Tuesday, May 17, 2022

Bouquets for Bama: The Reality of McCoy

Part of a posthumous salute to artist James Bama.

Here’s a record few people can hope to rival: Australian author Leonard Frank Meares (1921-1993) published 746 novels during his career. What’s more, notes the blog Pulp International, “he didn’t even see his first on the shelf until he was thirty-four—young for publishing one’s first novel, but not for publishing the first of 746. Or better yet—look at it this way: that’s an average of just more than nineteen novels every year until he died at age seventy-two.”

Obviously, Meares wasn’t one to wasting time behind his typewriter. “Len never needed more than 24 hours to devise a new plot,” explains David Whitehead (aka Ben Bridges), author and co-founder (with Mike Stotter) of Britain’s Piccadilly Publishing, which has re-reissued some of that prolific Aussie’s works over the years. He goes on to quote Meares as remarking, “Irving Berlin once said that there are so many notes on a keyboard from which to create a new melody, and it’s the same with writing on a treadmill basis.” It wasn’t unheard of for Meares to pen 30 books in 12 months!

Most of those were westerns, released under pseudonyms such as Marshall Grover, Johnny Nelson, Shad Denver, and Ward Brennan. In 1956, his 10th novel, Drift, came out Down Under, starring “his fiddle-footed knights-errant, Larry Valentine and Stretch Emerson, the characters for which he would eventually become so beloved,” as Whitehead recalls. Then, eight years on, Meares welcomed to print The Night McLennan Died, “the first of more than 70 oaters to feature cavalryman-turned-manhunter Big Jim Rand.”

“The [Rand] series started in 1964,” explains Michael Stradford, a book-art blogger and the director of Creative Content for Warner Home Entertainment, “and told the story of former cavalry sergeant Big Jim Rand, who abandoned the military to go on a mission of revenge to find the gambler who shot and killed his brother.” Stradford adds that about halfway through the series—which was credited to Marshall Glover—“Big Jim found his brother’s killer and settled that account before heading off to new adventures.”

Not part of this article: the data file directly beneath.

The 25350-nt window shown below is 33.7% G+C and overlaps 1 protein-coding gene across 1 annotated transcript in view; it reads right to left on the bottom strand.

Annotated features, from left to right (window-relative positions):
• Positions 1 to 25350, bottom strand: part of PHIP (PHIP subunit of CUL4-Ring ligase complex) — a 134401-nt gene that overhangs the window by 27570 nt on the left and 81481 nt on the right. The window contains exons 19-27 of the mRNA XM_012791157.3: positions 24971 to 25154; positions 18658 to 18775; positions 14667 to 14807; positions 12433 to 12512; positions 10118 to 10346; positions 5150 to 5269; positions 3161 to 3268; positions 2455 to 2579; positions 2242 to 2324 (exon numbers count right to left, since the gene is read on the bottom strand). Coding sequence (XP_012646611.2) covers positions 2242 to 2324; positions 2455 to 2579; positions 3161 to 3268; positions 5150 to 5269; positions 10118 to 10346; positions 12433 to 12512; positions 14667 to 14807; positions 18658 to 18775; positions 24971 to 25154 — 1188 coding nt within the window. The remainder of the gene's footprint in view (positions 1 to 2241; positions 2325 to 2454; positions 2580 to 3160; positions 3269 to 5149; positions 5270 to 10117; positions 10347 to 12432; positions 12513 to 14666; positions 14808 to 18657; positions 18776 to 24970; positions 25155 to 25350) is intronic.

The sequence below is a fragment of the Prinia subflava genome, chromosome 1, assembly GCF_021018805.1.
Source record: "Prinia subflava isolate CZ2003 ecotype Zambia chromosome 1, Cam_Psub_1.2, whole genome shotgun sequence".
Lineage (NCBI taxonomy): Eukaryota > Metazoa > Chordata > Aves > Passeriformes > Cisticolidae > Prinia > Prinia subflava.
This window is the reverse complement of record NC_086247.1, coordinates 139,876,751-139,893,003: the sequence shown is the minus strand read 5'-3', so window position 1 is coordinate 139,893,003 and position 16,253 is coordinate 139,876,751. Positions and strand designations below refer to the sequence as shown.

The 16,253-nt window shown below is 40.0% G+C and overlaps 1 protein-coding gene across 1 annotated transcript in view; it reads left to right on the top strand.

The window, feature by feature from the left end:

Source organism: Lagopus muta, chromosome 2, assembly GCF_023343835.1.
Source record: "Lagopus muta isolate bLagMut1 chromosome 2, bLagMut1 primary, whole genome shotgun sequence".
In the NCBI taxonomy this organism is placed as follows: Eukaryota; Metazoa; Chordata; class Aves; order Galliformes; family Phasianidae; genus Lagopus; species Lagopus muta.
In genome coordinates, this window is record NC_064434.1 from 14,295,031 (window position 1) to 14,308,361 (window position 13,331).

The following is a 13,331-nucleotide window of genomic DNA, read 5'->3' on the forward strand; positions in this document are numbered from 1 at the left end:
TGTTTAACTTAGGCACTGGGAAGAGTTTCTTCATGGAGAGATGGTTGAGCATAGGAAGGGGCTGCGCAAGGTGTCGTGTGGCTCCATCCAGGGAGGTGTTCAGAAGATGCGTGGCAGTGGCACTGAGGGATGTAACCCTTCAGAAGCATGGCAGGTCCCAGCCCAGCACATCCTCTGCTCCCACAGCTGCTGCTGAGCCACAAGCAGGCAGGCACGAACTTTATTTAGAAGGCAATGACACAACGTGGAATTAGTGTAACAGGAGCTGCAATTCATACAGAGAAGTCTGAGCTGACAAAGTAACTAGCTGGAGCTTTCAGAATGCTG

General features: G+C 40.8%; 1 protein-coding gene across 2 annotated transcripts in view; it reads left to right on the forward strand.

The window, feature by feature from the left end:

(Left) Leonard F. Meares

Recognizing that it had hit a gold mine with the prolific Meares, his Australian publisher at the time, the Horwitz Group, sold America’s Bantam Books the rights to more than 30 of his short novels. As the story goes, though, legal reasons compelled Bantam to change both author and character names. Thus, “Marshall Grover” became “Marshall McCoy,” “Larry and Stretch” was modified to “Larry and Streak,” and “Big Jim Rand” was rechristened “Nevada Jim Gage.”

Bantam commenced issuing the Nevada Jim adventures in 1968, with cover art by James Bama. “Bama brought [model Steve] Holland in to pose as Nevada Jim, although he changed the likeness quite a bit in some illustrations and made Jim look more like Holland in others,” says Stradford, who studied the Nevada Jim series in preparation for writing his 2021 book, Steve Holland: The World’s Greatest Illustration Art Model (Primedia). “He also packed a lot of muscle on Jim in the paintings. Using similar color schemes that could often be found on his Doc Savage covers, Bama essentially offered ‘Doc out west’ but still managed to make the illustrations fresh and exciting. So much so, that several of the paintings were repurposed for a variety of other western novels, including a few by Louis L’Amour.”

According to veteran Texas author James Reasoner, 1968’s Big Lobo was the first Nevada Jim novel to reach U.S. bookshops, though it was “actually the thirtieth book in the original Big Jim series.” Reasoner says of Meares’ work: “[N]obody could pack more plot twists and back-story into 35,000 words than Len Meares. Almost nothing is what it seems, because Meares was a master at taking standard western situations and turning them upside-down. He didn’t do this in all his books, of course. … Many of them, though, have intriguing characters who turn out to be not at all what you expect when you start reading the novels, and that’s true of Big Lobo.”

Bantam issued softcover editions of at least 16 Nevada Jim yarns, fronted by Bama artwork. Surprisingly, they’re still fairly easy to find for sale, either in second-hand bookstores or online. I can’t say I own any, but I have several cover images in my computer files—which I am sharing here. The Killers Came at Noon, Limbo Pass, and No Gun Is Neutral are all said to have been released in 1968, with Bounty on Wes Durand and Killer Bait dated to the following year.

In case you’re curious, Meares passed away in New South Wales, Australia, on February 4, 1993, after being hospitalized with viral pneumonia. He was 72 years old, but could rightly be said to have produced enough books for a man twice his age.

1 comment:

Graham said...

It's always nice to discover another Horwitz author, that Australian pulp publisher definitely seems to have punched above it's weight and enlivened the American market, Leonard F. Mears (aka Marshall Glover), J. E. MacDonnell, Ivan Southall, etc...